Hypnosis Therapy and Mental Health
There are many myths and misconceptions surrounding hypnosis and what happens when people are hypnotized. The use of hypnosis is still controversial in the field of mental health, but many people find it helpful for certain issues that they are facing. People might turn to hypnosis to help them quit smoking, lose weight or get over certain phobias.
Although in many cases hypnosis can be a great therapeutic tool some of the controversy surrounding it has made it less common among mental health professionals. There have been some instances of hypnotherapists inducing false memories under regression-based hypnotherapy. This means that patients remember things that never happened because they were convinced that hypnosis would help them recall early childhood memories.
Hypnosis may not be an effective way to help people recall their childhood memories but it can be useful in certain types of behavior modification therapies. People who want to change certain habits and behaviors or even deal with stress related problems may be able to benefit from the use of hypnosis. Hypnosis is even used in some cases to help people manage the symptoms of PTSD.
What is Hypnosis?
When people are put under hypnosis they enter a kind of trance state in which they are relaxed and highly suggestible but also very alert and focused on one thing. Some experts even suggest that hypnosis can occur in everyday life whenever you are concentrating on something and able to tune out all other stimuli such as when you are driving or reading. Hypnotherapists however can bring about this state of mind through intentional relaxation and focusing exercises.
Under hypnosis people experience a heightened imagination in which they feel and see everything the therapist says to them and are able to enter a daydream-like state. They feel uninhibited and fully relaxed, able to tune out their normal worries and doubts which usually guide their actions. In this state, people are able to follow the hypnotherapists suggestions and completely embrace their ideas as long as it is within their own sense of safety and morality.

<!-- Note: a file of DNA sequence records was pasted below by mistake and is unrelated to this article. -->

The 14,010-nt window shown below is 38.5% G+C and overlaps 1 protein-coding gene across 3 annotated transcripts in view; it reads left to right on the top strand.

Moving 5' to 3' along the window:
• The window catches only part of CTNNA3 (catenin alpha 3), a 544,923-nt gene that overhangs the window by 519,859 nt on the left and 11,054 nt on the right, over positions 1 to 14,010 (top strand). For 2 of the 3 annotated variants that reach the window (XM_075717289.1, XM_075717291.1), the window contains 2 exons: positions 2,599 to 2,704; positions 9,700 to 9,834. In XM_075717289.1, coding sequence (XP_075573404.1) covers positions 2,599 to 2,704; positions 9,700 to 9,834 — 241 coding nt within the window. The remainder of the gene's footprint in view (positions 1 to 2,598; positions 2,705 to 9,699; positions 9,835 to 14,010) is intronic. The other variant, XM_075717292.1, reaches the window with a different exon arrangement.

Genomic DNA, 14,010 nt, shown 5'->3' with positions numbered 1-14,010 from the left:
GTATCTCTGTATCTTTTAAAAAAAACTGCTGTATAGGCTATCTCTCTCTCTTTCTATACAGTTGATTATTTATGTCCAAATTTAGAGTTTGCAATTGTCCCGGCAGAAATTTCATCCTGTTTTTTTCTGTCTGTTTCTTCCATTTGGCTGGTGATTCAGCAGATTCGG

Hypnotherapy can be effective for treating a number of different issues such as:
- smoking addiction
- weight control
- nail biting
- stress-related problems including chronic pain and hypertension
How to Use Hypnosis
Hypnosis is best used in connection with regular cognitive behavioral therapy if you have a mental illness or are experiencing a lot of stress and anxiety. If you choose to use hypnosis you should see some changes within the first few sessions although it may not work for everyone. If you don’t see any improvements within the first three or four treatments then it might be time to move on to something else.
In terms of mental health, hypnosis should always be performed by a professional trained in medical hypnosis who knows how to get a positive therapeutic result. Stage hypnotists only perform for entertainment and are not trained to help patients with real problems. Self-hypnosis can occasionally be used through listening to CDs or tapes of a professional hypnotist but it may not be as effective if you are dealing with a serious mental illness or addiction.
For people with stress problems, a hypnotist may teach them the right way to self-hypnotize so that they can achieve a more relaxed state in their daily life. Self-hypnosis can then be used in stressful conditions or to ease anxiety and depression. You might need several sessions of ongoing hypnosis if you have a long term or chronic problem.
If you are looking for a hypnotherapist you may be able to get a recommendation from your regular therapist. You can also look through a directory provided by the American Society of Clinical Hypnosis that lists qualified hypnotists in your area.
When you find a hypnotist make sure that you understand what their methods are and what they are going to do when you are in a trance state. Talk to them first and have them describe their treatment strategies. You should never be surprised by what they say when you are hypnotized.
Avoid any hypnotherapist who uses regression-based hypnosis to uncover repressed memories as this can become dangerous and unreliable. If they induce a false memory of trauma then it can lead to additional mental health issues. It also best to avoid hypnotherapy if you have any history of psychosis as it can exacerbate your symptoms.
With a qualified and well-trained hypnotherapist however, you may be able to find a solution to behavioral problems as well as anxiety and depression. The ability to enter a relaxed state can be useful for all kinds of issues that are ultimately related to stress. Hypnosis is most effective if you are naturally more suggestible and are motivated to change your behavior.